Here is a dumpling recipe like no other! Rose dumplings are not just delicious but also look stunning. Have you ever seen a prettier dumpling? They are a perfect crowd-pleaser for any occasion or event.
The good news is that they are way easier to make than you would think, and actually easier to create than ordinary gyoza. Let’s make it for Thanksgiving!
What is a Rose Dumpling?
Rose dumpling is Gyoza made into the shape of a Rose flower. It is also known as flower dumplings and gyoza rose. Rose dumplings look glamorous and make any table look radiant for any occasions and events. Surprisingly it is easier to make than you think.
How to shape dumplings into a Rose
Although it looks complicated to make them into the shape of a rose, it is actually easier and quicker than shaping ordinary gyoza dumplings. Because unlike shaping traditional gyoza, pleating is not required. You don’t need to do the difficult pleating to the gyoza wrappers and you can shape 4 wrappers at once by just folding in half and rolling from one end.
Filling ingredients for the dumpling recipe
Fillings are usually made from finely chopped cabbage, green onion, garlic chives, and ground meat of beef or chicken, and ground pork. You could also use prawn too. If you want to make it vegetarian or vegan, tofu can be used as well.
The sophisticated flavours in this recipe are made from sake, soy sauce, ginger, garlic and garlic chives. If you don’t have sake, substitute with Chinese wine (Shaoxing wine), or dry sherry.
Dumplings always call for good quality wrappers. To save my time and energy, I usually use ready-made, store-bought dumpling wrappers. I buy Japanese wrappers because I’ve found that Japanese gyoza wrappers are thinner than Chinese dumpling wrappers.
Chinese wrappers are good for boiled and steamed dumplings. Japanese wrappers are good for pan-fried to achieve a crispy and crunchy outside.
They are available from Asian/Japanese grocery stores, or supermarkets nowadays. The one in the above photo is the one I used this time. It was a Chinese dumpling wrapper.
How do I know? I know it from the written characters. Japanese wrappers have a thickness of about 1mm (0.04inch) whereas Chinese wrappers are about 2mm (0.08inch). I rolled them one by one making them thinner. If you can’t access them easily, you can make your own here.
How to cook Rose Dumplings?
When Japanese say “Gyoza”, they are usually referring to pan-fried gyoza. Gyoza is classified by how it’s cooked, pan-fried (yaki gyoza), deep-fried (age gyoza), boiled (sui gyoza). Rose dumplings are suited for pan-fried. And because rose dumplings are thicker than ordinary gyoza, it needs to be cooked longer to cook thoroughly.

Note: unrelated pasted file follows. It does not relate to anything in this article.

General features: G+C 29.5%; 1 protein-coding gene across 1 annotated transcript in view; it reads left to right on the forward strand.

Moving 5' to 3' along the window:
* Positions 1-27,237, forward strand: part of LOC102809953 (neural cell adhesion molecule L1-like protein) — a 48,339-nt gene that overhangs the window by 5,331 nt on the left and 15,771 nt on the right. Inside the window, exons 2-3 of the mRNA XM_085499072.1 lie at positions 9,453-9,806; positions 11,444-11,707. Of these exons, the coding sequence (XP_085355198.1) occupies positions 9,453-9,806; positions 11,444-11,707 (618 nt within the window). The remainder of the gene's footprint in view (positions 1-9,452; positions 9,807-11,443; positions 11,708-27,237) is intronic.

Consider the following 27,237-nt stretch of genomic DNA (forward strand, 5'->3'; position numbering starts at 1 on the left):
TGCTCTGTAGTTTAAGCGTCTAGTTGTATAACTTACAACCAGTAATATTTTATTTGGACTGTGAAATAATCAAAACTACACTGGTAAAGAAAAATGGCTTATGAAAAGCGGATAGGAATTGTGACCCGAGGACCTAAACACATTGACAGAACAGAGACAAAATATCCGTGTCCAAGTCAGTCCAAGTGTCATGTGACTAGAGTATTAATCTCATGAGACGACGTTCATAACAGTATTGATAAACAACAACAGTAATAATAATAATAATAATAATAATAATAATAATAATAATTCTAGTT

My goto dipping sauce is soy sauce + rice vinegar + chilli oil. The golden ratio of those ingredients is five:four:one. So five parts soy sauce, four parts rice vinegar, and one part chilli oil. You can find different variations in this post.
How long will these dumplings store?
Generally speaking, the wrapper will absorb the moisture of filling and get soggy over time. So it is best served freshly made. But if you are going to make bulk and keep them for later, make sure you remove as much water as possible when you make filling. Also, place individual rose dumplings separate from others so they don’t stick together.
Place each one on a flat tray and cover with cling wrap then freeze them. Once they are frozen, you can put them all together in a ziplock bag and keep in the freezer. They will keep for about a month. You don’t need to thaw them, so just put them straight to a pan to cook them.
Other dumpling recipes to check out
- Gyoza – authentic Japanese recipe
- Homemade Japanese gyoza wrappers
- Pan fried Gyoza with crispy lattice coating
- Gyoza soup
- Avocado shrimp deep fried gyoza
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- 32 Gyoza wrappers *1
- 200 g pork mince
- 150 g cabbage
- 2 tbs chopped green shallots
- 1 tsp ginger juice
- 1 tbs Sake *2
- 1 tsp soy sauce
- 1/4 tsp salt
- pepper to taste
- 1 tbs sesame seed oil
- 1/4 cup of water
- Chop the cabbage and green shallots finely. Sprinkle 1/2 tsp of salt over it and leave it for about 5 minutes.
- Squeeze out the excess water from the cabbage and shallots. Place them in a mixing bowl. *3
- Add the pork mince and all sauces to the bowl and mix them together till the mince becomes a bit sticky.
- Place one wrapper on a chopping board and wet one side edge with water and overwrap with another wrapper.
- Repeat the same with two more wrappers (altogether 4).
- Spoon about a heaped teaspoon amount of the pork mixture onto the centre of each gyoza wrapper.
- Wet the edge of the wrappers with water with your finger and fold them in half from the right-hand side.
- Seal and close up the gyoza wrapper firmly and roll them up from one side.
- Wet the end of one side of the gyoza rose to close the gyoza. Repeat this step with 28 wrappers to make 8 gyoza roses altogether.
- Heat some oil in a frying pan over medium heat and place the gyoza in the pan and let the bottom of the rose brown.
- Pour 1/4 cup of water into the pan and put a lid on it to steam the gyoza for about 5 minutes.
- Take the lid off and let the water evaporate. Turn off the heat and serve the gyoza on a plate.